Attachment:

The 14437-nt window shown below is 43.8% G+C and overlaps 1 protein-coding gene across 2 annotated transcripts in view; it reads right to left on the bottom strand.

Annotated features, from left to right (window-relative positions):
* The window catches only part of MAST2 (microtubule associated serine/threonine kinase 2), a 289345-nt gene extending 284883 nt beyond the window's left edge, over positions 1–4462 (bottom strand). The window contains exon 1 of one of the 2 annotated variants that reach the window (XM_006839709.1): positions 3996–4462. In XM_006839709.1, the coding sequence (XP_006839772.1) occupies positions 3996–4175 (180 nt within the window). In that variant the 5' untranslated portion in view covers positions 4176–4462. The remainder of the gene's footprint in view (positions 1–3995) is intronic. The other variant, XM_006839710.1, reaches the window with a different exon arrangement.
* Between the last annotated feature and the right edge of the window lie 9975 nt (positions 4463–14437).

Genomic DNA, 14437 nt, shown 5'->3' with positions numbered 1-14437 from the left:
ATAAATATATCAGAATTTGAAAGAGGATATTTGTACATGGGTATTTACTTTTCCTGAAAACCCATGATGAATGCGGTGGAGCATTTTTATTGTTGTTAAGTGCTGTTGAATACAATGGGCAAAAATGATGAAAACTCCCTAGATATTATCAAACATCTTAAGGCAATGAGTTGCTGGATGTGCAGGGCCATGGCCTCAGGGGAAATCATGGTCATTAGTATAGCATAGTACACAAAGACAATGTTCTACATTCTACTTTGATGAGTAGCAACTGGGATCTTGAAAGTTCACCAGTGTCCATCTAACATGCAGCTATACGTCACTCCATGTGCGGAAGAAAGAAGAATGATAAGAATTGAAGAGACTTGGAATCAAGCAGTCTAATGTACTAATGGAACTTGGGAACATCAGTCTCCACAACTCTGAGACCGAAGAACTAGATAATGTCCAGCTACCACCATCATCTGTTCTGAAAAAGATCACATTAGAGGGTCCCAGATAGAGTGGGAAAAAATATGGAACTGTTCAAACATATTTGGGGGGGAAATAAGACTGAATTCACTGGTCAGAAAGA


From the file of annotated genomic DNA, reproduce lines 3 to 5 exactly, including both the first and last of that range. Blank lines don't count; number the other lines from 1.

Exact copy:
* The window catches only part of MAST2 (microtubule associated serine/threonine kinase 2), a 289345-nt gene extending 284883 nt beyond the window's left edge, over positions 1–4462 (bottom strand). The window contains exon 1 of one of the 2 annotated variants that reach the window (XM_006839709.1): positions 3996–4462. In XM_006839709.1, the coding sequence (XP_006839772.1) occupies positions 3996–4175 (180 nt within the window). In that variant the 5' untranslated portion in view covers positions 4176–4462. The remainder of the gene's footprint in view (positions 1–3995) is intronic. The other variant, XM_006839710.1, reaches the window with a different exon arrangement.
* Between the last annotated feature and the right edge of the window lie 9975 nt (positions 4463–14437).

Genomic DNA, 14437 nt, shown 5'->3' with positions numbered 1-14437 from the left: